If you’re considering a pair LED headlamps for your Jeep, either the new factory ones or a set of third-party ones, I can’t recommend it enough.
The Jeep rides on what is sometimes referred to as a “0-inch lift.”
Wrangler JKs come from the factory with a wide variety of coil springs depending on how they are equipped. This allowed us to achieve a modest lift by swapping out the stock suspension for a set of stiffer factory coils.
We swapped out our tired springs (16 front /58 rear) for a set that came off of a Rubicon (18 front /59 rear). This raised the front end nearly two inches and the rear by about an inch.
A pair of 3/4-inch Daystar polyurethane spacers were added to the rear coils to help keep the Jeep level when fully loaded with our gear.
We paired the stiffer springs with a set of inexpensive but proven Monroe Reflex Monotube shocks (now painted red for added horsepower). These provided adequate damping, improved handling and excellent off-road performance for less than $200.
On the topic of suspension, one of the biggest reasons for choosing the Jeep over other similarly equipped vehicles, like the Toyota FJ Cruiser, 4Runner, Nissan Xterra or any other mid-size off-roader came down to suspension.
Solid live axles offer better articulation off road, are generally simpler to repair and maintain and aren’t as easily damaged as independent suspension. Solid axles do, however, have drawbacks and ride comfort is just one of many. There is a reason the industry has steadily phased them out over the last decade.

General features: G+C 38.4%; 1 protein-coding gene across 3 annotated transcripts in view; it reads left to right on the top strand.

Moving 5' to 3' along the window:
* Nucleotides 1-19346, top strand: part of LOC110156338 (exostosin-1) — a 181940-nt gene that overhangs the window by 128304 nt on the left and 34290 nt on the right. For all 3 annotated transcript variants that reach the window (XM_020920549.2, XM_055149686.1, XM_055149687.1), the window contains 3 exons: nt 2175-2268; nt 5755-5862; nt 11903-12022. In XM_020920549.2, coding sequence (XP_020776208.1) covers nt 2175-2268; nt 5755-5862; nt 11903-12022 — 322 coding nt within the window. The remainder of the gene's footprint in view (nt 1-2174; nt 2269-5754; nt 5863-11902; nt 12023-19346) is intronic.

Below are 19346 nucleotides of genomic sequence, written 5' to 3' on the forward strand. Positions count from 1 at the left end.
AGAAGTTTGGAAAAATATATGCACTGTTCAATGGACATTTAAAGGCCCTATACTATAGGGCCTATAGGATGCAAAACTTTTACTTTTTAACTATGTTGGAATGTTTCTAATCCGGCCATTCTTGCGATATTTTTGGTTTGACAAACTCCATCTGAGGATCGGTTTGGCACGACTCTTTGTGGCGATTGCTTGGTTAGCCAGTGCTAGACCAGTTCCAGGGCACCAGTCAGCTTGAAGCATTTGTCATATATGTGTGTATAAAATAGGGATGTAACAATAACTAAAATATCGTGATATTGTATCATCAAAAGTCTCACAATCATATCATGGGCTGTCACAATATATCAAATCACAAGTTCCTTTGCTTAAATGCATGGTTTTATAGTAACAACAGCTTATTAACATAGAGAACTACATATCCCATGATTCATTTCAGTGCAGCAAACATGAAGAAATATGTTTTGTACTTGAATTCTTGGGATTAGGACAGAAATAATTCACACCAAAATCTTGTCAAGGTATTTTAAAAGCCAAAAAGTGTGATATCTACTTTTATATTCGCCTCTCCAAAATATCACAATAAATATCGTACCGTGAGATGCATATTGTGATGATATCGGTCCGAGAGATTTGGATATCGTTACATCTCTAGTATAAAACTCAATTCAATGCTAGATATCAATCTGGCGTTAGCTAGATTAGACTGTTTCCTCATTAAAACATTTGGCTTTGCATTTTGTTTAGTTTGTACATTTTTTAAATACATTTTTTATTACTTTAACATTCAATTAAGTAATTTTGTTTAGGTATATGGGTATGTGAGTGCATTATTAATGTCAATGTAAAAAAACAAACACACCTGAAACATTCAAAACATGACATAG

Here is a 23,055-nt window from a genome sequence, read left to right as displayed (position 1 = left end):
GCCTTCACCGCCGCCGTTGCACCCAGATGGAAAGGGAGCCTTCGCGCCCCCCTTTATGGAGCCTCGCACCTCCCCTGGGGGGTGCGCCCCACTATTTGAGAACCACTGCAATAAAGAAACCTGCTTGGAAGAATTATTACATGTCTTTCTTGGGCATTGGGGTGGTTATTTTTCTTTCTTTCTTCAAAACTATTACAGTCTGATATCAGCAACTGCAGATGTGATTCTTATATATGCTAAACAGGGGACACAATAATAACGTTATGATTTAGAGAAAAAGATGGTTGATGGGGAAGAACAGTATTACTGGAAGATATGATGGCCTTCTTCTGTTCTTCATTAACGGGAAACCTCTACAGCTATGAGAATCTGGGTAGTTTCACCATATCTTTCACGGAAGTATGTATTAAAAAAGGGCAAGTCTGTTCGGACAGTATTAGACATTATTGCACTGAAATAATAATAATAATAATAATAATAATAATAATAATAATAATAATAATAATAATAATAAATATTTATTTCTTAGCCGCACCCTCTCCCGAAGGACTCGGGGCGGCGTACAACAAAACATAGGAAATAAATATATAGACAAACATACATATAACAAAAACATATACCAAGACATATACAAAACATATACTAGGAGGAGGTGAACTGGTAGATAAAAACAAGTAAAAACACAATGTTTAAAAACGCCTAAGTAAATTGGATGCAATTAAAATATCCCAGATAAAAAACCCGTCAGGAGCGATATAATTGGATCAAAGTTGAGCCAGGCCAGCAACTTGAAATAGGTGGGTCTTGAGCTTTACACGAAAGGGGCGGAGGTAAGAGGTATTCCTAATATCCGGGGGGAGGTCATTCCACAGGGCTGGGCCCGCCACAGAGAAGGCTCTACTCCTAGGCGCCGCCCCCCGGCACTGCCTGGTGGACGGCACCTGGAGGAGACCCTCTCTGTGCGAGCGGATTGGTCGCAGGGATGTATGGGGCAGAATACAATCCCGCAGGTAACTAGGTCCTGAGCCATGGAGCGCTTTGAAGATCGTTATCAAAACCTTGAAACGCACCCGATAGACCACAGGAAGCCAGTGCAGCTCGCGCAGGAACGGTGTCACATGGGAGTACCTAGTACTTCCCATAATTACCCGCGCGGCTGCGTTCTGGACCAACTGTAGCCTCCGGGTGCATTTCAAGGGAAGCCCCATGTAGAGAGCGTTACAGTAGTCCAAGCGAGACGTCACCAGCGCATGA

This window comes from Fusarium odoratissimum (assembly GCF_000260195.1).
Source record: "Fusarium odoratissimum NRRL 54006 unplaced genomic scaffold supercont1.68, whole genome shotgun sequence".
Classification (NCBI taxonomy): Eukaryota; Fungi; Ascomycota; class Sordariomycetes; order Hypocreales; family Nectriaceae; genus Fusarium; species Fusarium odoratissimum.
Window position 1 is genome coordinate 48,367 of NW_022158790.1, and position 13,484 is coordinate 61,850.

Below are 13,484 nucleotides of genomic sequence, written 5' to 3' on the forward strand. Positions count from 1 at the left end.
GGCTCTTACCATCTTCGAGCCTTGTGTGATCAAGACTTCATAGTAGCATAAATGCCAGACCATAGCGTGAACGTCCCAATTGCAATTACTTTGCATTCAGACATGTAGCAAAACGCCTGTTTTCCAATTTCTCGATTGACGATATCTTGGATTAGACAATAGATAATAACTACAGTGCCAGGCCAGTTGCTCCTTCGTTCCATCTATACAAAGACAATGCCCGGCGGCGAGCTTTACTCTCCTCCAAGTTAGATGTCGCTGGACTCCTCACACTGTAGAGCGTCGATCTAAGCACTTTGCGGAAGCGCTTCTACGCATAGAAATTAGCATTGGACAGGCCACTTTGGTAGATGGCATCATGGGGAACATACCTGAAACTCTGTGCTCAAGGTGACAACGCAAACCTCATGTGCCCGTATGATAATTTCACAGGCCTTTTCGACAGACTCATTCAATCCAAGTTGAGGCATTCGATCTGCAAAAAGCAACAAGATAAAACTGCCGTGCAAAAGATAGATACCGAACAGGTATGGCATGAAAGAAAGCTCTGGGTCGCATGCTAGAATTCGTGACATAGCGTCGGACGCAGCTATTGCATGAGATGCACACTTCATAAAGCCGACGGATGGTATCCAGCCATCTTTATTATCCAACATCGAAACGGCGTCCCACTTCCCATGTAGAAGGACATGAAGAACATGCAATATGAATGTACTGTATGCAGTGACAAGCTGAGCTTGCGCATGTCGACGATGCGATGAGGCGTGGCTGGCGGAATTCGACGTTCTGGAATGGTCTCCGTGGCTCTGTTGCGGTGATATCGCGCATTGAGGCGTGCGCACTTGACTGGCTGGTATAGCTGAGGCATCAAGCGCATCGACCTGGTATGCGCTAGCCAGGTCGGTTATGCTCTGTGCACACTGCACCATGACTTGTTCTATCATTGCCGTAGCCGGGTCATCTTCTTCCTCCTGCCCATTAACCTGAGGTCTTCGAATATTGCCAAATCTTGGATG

The Wrangler is the last remaining SUVs on the market still sporting live axles both front and rear.
Our Jeep is equipped with a stout Dana 30 in the front and a beefy Dana 44 rear. A factory limited-slip differential ensures we only rarely lose traction.
The Jeep’s fuel-efficient 3.21 gearing means we have the best chance of getting the advertised 20 MPG highway, but as we move up in tire size, we may need to consider regearing. When we do, we’ll be looking at installing a couple of lockers for added traction in the really slippery stuff.
For added protection from animal strikes and to improve the already impressive approach angle of the Jeep, we fitted a heavy-duty E-Autogrilles winch bumper and skid plate combo.
The bumper also featured closed tow-points for recovery, a safer alternative to the stock bumper’s tow hooks. This meant there was less likelihood of a tow-strap slipping off during a recovery scenario.
In the rear, we’re still running the same plastic bumper that the Jeep came with from the factory. Because we’re not running oversized tires, we haven’t needed a tire carrier. If that changes we’ll be upgrading to something a little burlier.
More to come
We’ve got a laundry list of upgrades planned for the Jeep over the next year and a half. As we make improvements to the Jeep, we’ll keep this page updated.
- Storage solutions
Comment and Share
So, tell us in the comments
- What do you think of our adventuremobile?
- Are you building an overlanding rig? If so, what is your build philosophy
- Did we miss something?